Takashi Murakami is well known for popularizing the term superflat. In the words of art critic Hunter Drohojowska-Philp, “The term [superflat] is Murakami’s own, his manifesto on the way various forms of graphic design, pop culture and fine arts are compressed — flattened — in Japan. The term also refers to the two-dimensionality of Japanese graphic art and animation, as well as to the shallow emptiness of its consumer culture.” He also works to blur the lines between high art and low art, using the superflat style to work both in fine art and commercial art scenes. Murakami has built up a significant reputation in the current hip-hop era by working with artists on album covers, music videos, and different clothing lines. Some notable artists Murakami has worked with are Drake, Kanye West, Pusha T, and Pharrell Williams, who are all substantial figures in their field. These artists have helped the music community embrace Murakami to the point that his name is used in lyrics as a symbol of a higher status. For example,
“Yeah, lot of Murakami in the hallway,” in Drake’s, “Going Bad”, on Championships.
“Diamond crosses, hang Takashi portraits,” in Pusha T’s, “M.F.T.R.” on King Push – Darkest Before Dawn: The Prelude.
Murakami’s most recognized collaborations have been with music and fashion industry icon Kanye West, first working with him on West’s Graduation album cover and music video and more recently his album Kid’s See Ghosts. With these collaborations, Murakami and West built a somewhat close relationship that has lead Murakami to create works using West’s art. In 2017, Murakami took pairs of West’s highly expensive YEEZY Boost 350 V2s and crudely cut the heels and toes off, as well as adorning them with custom made patches of his smiling flowers, embracing his disdain for the consumer culture that West is so much a part of.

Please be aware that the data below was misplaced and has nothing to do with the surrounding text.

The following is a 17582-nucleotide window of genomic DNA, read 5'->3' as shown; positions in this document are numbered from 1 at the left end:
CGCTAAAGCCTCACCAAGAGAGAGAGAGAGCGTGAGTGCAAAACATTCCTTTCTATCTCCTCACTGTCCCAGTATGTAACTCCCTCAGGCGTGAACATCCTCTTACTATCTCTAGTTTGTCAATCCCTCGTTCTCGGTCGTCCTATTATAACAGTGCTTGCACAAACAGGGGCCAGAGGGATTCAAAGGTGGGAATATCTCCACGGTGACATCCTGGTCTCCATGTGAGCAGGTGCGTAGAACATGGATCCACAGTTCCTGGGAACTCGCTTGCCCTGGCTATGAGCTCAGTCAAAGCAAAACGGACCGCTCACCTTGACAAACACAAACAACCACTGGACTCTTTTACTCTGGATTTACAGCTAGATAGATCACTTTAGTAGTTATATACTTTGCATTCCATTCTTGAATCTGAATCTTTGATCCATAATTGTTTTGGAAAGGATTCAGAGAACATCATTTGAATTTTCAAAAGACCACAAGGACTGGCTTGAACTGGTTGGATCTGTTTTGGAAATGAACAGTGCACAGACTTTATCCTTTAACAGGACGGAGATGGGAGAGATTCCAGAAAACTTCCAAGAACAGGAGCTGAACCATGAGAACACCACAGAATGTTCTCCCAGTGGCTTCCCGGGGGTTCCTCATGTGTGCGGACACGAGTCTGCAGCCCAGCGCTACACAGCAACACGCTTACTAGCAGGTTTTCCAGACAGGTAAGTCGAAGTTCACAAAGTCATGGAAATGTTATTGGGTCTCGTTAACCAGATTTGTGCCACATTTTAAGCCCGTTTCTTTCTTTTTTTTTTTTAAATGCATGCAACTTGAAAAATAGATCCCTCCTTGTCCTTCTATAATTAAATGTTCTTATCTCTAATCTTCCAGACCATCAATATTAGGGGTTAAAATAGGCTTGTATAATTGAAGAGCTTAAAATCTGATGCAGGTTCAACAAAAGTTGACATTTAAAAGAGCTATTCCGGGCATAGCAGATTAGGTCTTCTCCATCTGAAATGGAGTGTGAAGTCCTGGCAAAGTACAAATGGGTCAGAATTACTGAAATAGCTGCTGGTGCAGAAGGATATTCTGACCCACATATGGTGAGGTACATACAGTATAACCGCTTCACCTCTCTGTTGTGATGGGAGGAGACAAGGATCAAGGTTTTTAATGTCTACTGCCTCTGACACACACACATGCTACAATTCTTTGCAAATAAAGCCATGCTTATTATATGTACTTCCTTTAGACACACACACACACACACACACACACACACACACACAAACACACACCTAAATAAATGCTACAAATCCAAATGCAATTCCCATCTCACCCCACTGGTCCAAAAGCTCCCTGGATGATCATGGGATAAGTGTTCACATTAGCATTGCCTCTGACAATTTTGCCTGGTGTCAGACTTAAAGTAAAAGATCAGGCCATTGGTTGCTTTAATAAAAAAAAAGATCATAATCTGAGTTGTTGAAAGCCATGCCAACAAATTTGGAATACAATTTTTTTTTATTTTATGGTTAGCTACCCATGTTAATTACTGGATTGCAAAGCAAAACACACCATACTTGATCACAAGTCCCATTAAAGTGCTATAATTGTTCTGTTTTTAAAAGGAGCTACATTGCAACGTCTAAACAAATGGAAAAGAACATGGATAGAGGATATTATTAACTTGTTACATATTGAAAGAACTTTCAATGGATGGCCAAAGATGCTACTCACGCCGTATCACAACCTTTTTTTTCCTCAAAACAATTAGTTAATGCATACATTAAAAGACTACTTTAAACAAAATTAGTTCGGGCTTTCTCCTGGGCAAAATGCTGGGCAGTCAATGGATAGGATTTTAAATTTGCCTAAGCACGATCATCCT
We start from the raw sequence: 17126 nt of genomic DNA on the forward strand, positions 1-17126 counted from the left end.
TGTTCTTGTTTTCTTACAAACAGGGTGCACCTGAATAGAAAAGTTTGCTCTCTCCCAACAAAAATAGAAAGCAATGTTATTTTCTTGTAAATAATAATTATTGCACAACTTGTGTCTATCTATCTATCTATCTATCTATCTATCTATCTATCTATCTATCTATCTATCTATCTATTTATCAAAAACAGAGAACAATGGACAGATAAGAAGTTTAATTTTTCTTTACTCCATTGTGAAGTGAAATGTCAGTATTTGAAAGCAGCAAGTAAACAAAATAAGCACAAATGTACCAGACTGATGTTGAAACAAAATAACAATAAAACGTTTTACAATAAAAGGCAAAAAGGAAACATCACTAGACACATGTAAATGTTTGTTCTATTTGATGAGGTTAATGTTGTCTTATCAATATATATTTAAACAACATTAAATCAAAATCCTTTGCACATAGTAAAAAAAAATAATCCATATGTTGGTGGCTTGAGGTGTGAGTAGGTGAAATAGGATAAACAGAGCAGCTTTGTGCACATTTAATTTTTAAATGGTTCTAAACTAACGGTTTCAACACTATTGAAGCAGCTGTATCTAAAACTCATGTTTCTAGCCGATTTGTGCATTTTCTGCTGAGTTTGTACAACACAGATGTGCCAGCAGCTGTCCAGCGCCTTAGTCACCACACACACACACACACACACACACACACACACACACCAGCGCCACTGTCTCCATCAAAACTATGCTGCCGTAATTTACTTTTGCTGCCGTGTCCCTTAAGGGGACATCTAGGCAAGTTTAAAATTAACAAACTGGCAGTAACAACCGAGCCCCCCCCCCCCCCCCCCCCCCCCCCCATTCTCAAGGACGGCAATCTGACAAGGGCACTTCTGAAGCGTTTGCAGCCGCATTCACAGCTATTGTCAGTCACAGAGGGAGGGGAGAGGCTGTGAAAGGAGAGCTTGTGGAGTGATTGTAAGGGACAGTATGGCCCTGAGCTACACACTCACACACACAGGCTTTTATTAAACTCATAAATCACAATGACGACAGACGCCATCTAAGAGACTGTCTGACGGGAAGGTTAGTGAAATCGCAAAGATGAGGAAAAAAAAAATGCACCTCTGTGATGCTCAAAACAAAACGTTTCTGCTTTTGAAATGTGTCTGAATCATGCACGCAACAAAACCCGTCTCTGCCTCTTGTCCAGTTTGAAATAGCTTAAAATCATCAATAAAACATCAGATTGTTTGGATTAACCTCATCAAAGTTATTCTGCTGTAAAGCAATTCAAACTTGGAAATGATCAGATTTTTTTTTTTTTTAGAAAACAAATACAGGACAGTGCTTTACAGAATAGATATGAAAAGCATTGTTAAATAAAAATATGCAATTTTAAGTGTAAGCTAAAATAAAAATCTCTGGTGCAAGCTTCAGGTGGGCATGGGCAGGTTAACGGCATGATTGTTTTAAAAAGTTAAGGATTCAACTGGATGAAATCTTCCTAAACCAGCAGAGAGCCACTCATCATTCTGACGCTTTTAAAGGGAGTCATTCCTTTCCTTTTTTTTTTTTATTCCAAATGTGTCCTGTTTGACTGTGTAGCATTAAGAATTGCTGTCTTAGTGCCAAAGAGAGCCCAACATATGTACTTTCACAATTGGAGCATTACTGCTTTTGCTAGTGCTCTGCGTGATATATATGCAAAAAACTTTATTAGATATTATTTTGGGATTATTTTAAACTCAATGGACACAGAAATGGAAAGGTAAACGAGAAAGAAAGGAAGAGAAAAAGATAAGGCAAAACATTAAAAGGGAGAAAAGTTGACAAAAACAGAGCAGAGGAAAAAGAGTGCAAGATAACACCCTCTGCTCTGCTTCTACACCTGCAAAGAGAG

In February of 2019, Murakami came forward with a piece celebrating West and dissecting his strange, viral music video for I Love It. In this work, Murakami is cosplaying as Kanye in a similar custom made blocky suit surrounded by Murakami’s trademark smiling flowers on a glossy panel. Around Murakami are ten bullet points explaining backstory to different aspects of West in regards to his clothing choice, analyzing lyrical and fashion choices, and talking about how West is able to preserve his ego. This includes Murakami’s thoughts on the I Love It video, stating “When I saw this video, I felt that it incorporated every single aspect of how art is appreciated and consumed, which have constantly and significantly been changing over the past 100 years.”